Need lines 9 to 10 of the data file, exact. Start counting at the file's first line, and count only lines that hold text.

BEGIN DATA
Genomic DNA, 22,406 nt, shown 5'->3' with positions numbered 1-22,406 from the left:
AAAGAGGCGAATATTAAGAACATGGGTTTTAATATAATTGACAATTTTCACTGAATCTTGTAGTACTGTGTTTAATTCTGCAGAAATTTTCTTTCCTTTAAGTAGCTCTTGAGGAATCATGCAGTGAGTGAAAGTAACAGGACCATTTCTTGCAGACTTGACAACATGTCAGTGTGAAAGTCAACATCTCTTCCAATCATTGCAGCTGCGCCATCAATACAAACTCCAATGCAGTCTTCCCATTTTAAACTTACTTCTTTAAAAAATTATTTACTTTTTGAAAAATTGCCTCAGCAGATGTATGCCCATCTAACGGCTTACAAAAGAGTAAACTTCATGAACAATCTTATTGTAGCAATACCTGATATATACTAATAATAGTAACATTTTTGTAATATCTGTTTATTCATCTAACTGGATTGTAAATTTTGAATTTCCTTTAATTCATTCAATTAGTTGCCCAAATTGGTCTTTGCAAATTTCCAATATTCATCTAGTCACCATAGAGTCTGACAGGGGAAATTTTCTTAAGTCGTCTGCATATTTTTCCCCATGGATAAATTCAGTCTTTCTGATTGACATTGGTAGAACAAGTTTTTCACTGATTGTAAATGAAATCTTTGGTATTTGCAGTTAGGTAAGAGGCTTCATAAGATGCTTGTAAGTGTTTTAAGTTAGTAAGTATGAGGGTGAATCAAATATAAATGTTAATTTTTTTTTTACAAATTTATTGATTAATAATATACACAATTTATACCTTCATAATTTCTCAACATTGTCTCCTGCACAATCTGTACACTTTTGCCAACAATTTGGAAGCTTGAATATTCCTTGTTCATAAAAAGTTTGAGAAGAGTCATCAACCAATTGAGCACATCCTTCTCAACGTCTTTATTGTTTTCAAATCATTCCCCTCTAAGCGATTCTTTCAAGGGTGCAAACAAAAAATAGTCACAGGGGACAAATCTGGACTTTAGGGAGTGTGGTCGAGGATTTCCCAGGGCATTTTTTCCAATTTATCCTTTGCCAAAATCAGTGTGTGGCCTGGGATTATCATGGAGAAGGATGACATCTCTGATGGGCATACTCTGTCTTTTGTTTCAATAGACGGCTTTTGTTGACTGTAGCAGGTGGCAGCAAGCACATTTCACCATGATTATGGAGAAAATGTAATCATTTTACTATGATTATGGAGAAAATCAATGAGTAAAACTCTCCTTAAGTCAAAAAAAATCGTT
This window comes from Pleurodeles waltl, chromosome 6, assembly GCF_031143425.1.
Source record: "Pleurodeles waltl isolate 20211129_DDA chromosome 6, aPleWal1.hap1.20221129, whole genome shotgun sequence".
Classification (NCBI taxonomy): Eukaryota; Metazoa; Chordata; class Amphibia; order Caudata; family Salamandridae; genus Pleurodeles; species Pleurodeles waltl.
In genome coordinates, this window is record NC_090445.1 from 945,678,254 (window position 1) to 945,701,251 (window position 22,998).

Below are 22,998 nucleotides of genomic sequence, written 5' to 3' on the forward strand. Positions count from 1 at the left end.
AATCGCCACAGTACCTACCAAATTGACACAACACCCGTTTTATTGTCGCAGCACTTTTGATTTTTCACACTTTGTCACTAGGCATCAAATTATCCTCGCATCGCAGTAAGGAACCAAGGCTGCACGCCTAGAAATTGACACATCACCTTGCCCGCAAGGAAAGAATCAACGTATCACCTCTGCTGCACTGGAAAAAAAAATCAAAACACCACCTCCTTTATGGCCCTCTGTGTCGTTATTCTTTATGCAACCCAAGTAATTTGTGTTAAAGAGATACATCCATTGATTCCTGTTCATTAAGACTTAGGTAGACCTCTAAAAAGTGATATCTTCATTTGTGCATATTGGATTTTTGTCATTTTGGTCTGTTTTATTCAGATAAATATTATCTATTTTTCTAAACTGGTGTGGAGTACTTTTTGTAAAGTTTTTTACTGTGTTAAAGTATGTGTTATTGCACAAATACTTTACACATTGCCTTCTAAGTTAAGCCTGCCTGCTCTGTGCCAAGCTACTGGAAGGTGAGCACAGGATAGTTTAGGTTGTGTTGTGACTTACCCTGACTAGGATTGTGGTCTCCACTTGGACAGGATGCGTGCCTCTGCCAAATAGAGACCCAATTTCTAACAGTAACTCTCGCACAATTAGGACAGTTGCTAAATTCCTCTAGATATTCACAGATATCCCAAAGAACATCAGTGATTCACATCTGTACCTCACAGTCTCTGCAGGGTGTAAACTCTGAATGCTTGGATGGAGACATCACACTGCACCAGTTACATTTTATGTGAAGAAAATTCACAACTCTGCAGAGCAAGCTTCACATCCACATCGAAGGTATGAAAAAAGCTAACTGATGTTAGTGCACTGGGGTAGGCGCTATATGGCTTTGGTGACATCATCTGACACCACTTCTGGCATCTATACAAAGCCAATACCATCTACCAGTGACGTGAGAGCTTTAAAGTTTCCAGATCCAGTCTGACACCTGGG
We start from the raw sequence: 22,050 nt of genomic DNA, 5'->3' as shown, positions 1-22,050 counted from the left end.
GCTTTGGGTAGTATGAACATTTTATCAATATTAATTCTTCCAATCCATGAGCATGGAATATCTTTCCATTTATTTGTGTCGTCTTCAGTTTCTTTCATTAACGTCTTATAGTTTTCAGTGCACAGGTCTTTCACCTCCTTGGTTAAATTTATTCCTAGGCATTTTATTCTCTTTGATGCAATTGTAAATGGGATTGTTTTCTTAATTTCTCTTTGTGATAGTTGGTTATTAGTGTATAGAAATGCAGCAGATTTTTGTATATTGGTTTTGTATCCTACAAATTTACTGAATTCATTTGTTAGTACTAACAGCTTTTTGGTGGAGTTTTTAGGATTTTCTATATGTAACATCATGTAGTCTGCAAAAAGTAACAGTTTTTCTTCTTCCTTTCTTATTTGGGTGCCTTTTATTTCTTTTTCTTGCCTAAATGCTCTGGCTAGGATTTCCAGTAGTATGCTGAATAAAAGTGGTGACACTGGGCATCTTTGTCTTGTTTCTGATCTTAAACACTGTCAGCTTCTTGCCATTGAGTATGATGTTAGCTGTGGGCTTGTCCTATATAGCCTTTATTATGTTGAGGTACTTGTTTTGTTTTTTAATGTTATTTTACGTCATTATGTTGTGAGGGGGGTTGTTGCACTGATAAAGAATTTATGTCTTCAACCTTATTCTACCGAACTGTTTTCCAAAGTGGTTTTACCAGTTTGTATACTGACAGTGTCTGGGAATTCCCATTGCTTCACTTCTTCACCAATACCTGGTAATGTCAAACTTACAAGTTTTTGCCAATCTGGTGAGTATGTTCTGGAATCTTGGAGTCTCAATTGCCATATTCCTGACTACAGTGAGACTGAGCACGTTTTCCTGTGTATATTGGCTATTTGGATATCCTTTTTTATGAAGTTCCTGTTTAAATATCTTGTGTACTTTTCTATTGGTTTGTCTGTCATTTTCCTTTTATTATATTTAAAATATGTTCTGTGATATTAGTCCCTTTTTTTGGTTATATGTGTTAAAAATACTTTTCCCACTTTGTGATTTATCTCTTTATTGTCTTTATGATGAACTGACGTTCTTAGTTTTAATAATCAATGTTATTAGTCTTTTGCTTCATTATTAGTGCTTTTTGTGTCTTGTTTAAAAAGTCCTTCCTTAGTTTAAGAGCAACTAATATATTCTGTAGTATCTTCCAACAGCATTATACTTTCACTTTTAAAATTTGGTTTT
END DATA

We start from the raw sequence: 22,050 nt of genomic DNA, 5'->3' as shown, positions 1-22,050 counted from the left end.
GCTTTGGGTAGTATGAACATTTTATCAATATTAATTCTTCCAATCCATGAGCATGGAATATCTTTCCATTTATTTGTGTCGTCTTCAGTTTCTTTCATTAACGTCTTATAGTTTTCAGTGCACAGGTCTTTCACCTCCTTGGTTAAATTTATTCCTAGGCATTTTATTCTCTTTGATGCAATTGTAAATGGGATTGTTTTCTTAATTTCTCTTTGTGATAGTTGGTTATTAGTGTATAGAAATGCAGCAGATTTTTGTATATTGGTTTTGTATCCTACAAATTTACTGAATTCATTTGTTAGTACTAACAGCTTTTTGGTGGAGTTTTTAGGATTTTCTATATGTAACATCATGTAGTCTGCAAAAAGTAACAGTTTTTCTTCTTCCTTTCTTATTTGGGTGCCTTTTATTTCTTTTTCTTGCCTAAATGCTCTGGCTAGGATTTCCAGTAGTATGCTGAATAAAAGTGGTGACACTGGGCATCTTTGTCTTGTTTCTGATCTTAAACACTGTCAGCTTCTTGCCATTGAGTATGATGTTAGCTGTGGGCTTGTCCTATATAGCCTTTATTATGTTGAGGTACTTGTTTTGTTTTTTAATGTTATTTTACGTCATTATGTTGTGAGGGGGGTTGTTGCACTGATAAAGAATTTATGTCTTCAACCTTATTCTACCGAACTGTTTTCCAAAGTGGTTTTACCAGTTTGTATACTGACAGTGTCTGGGAATTCCCATTGCTTCACTTCTTCACCAATACCTGGTAATGTCAAACTTACAAGTTTTTGCCAATCTGGTGAGTATGTTCTGGAATCTTGGAGTCTCAATTGCCATATTCCTGACTACAGTGAGACTGAGCACGTTTTCCTGTGTATATTGGCTATTTGGATATCCTTTTTTATGAAGTTCCTGTTTAAATATCTTGTGTACTTTTCTATTGGTTTGTCTGTCATTTTCCTTTTATTATATTTAAAATATGTTCTGTGATATTAGTCCCTTTTTTTGGTTATATGTGTTAAAAATACTTTTCCCACTTTGTGATTTATCTCTTTATTGTCTTTATGATGAACTGACGTTCTTAGTTTTAATAATCAATGTTATTAGTCTTTTGCTTCATTATTAGTGCTTTTTGTGTCTTGTTTAAAAAGTCCTTCCTTAGTTTAAGAGCAACTAATATATTCTGTAGTATCTTCCAACAGCATTATACTTTCACTTTTAAAATTTGGTTTT